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A Tale of Two Tantrums

Young boy having a temper tantrum
This is the second in a series of weekly blog posts addressing discipline and parenting practices. In this series, we will explore reasons that parents choose among discipline approaches, the science behind those techniques, and alternative approaches to discipline.

Picture this: You are in a store.  Two young children are nearby with their parents.  Each of them suddenly erupts into a tantrum.  Your intense irritation leads you to utter, “What those kids need is some good, old-fashioned discipline!”  In that moment, you want those parents to make those children stop crying and do whatever it is that their parents have told them to do – now!

When our emotional brain reacts to an aversive event, it ignites an intense desire to regain control, driving us toward coercion and punishment. This is a reaction to the immediate moment.  Think of it as looking through a camera lens that is ‘zoomed in’ on a small part of the scene, showing you only the irritating behavior.

Now ‘zoom out’ to see more of the scene, and what preceded it. You see that one child has had a nasty flu for several days.  You see the other child’s father speaking to her in American Sign Language.  She’s been trying to explain her feelings to him through signs, but he hasn’t understood her.  Your perspective shifts and you realize that these two tantrums are happening for very different reasons: the first because of exhaustion, the second because of frustration.  You quickly realize that punishment wouldn’t help in either situation because it wouldn’t address the actual issues.

Interestingly, the Latin root of ‘discipline’ is discere, which means ‘to learn’ or discipere, which means ‘to grasp intellectually.’  Discipline is about learning, understanding, processing, resolving – actions taken by the child, not done to the child.  It is an active state of constructing knowledge.  But how do you foster this when you and the child are both stressed out?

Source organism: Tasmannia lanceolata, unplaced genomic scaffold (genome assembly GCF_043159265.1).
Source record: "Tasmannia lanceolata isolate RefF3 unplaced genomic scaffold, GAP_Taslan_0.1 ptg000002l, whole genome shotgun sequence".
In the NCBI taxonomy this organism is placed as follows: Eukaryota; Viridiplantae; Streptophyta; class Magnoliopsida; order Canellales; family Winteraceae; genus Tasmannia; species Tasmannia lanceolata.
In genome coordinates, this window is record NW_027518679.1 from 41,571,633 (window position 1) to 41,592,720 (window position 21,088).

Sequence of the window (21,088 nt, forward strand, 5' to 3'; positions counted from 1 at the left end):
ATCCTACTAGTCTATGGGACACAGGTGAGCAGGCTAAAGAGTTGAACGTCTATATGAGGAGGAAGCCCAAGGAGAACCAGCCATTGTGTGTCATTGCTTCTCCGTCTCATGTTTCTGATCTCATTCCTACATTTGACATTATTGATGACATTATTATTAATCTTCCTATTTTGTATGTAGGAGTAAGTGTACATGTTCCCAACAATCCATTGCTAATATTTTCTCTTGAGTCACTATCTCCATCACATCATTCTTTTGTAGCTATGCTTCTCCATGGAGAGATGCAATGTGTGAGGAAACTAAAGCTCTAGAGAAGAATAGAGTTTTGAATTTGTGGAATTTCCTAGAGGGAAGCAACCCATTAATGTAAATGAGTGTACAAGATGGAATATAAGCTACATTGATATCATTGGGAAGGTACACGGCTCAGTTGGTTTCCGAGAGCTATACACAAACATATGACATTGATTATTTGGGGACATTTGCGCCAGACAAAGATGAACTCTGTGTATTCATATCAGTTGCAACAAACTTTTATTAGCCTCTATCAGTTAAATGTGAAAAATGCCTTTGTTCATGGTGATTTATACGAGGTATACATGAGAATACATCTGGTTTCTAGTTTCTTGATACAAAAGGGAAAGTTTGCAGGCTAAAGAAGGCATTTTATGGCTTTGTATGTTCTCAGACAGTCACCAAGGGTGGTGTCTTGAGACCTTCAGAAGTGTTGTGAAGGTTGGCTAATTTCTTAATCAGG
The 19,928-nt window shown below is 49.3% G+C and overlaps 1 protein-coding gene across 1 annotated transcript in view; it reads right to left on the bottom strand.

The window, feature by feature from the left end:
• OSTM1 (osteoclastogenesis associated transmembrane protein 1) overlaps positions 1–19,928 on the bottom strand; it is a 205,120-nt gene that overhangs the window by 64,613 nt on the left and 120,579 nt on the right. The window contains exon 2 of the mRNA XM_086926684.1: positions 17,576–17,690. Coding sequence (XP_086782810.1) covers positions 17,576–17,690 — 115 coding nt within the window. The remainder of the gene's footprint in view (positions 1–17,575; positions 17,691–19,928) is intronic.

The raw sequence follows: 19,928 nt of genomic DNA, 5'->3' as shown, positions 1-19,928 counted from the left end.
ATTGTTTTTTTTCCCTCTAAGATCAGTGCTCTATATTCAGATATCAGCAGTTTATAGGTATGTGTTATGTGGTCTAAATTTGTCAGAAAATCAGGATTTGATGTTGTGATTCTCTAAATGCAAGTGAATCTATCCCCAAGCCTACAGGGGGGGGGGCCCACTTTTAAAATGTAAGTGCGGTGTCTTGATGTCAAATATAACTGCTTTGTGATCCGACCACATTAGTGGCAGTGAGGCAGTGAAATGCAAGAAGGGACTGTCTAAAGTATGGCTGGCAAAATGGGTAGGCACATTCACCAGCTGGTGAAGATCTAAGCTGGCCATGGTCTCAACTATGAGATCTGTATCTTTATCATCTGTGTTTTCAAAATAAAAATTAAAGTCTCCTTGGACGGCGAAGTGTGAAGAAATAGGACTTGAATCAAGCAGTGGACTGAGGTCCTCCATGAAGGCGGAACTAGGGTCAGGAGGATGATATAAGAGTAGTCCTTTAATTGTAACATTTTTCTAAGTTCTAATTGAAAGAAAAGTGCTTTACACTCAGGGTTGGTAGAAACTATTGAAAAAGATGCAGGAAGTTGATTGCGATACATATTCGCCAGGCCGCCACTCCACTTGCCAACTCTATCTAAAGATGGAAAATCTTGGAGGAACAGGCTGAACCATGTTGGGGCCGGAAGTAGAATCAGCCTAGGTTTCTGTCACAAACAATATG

1. Think long-term

The way we respond to stress is what the child is learning to do. The child is likely to attend to, process, remember and re-enact our response at a later time. How do you want your child to respond to conflict with peers? Keep this foremost in your mind.

2. Reduce the stress

Over recent years, we’ve learned about the importance of ‘self-regulation’ – our ability to calm ourselves when we’re upset. When we can calm ourselves, we can zoom out and see more of what’s going on, helping us to respond constructively and fostering the development of self-regulation in the child.

3. Think about how the child sees the situation

When we’re frustrated, we tend to attribute blame to the child – “He’s defying me;” “She’s misbehaving on purpose.” This feeds our anger and our drive to punish.  But the child also has a perspective on the situation.  The child could be tired, hungry, unable to express herself, frustrated by our behavior, or not yet able to self-regulate.  When we consider the child’s perspective, we’re more likely to respond constructively.  And when we model perspective-taking, we nurture that ability in the child.

4. Ensure the child’s physical and emotional safety

Adults’ first responsibility to children is to keep them safe. When children are scared or anxious, they aren’t able to take in information, process it and remember it the way we hope they will. The might remember how scared they felt in that moment, but this is not the same as constructing knowledge or understanding. We learn best when we are calm and open to new information.

5. Involve the child in resolving the situation

Taking things away, isolation and other punishments don’t help the child to acquire skills. When we talk with the child about our perspective and theirs, and ask them for their ideas about how it can go better next time, we are helping them practice conflict resolution, as well as nurturing their insight.  ‘Discipline’ is a participatory process that helps children gradually learn how to solve problems without aggression or coercion.

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Dr. Joan Durrant is a Child-Clinical Psychologist and Associate Professor of Family Social Sciences in the Faculty of Human Ecology at the University of Manitoba.  Dr. Durrant’s research focuses on the psychological, cultural, legal and human rights dimensions of corporal punishment of children in Canada and worldwide. She was the principal researcher and co-author of the Canadian Joint Statement on Physical Punishment of Children and Youth.

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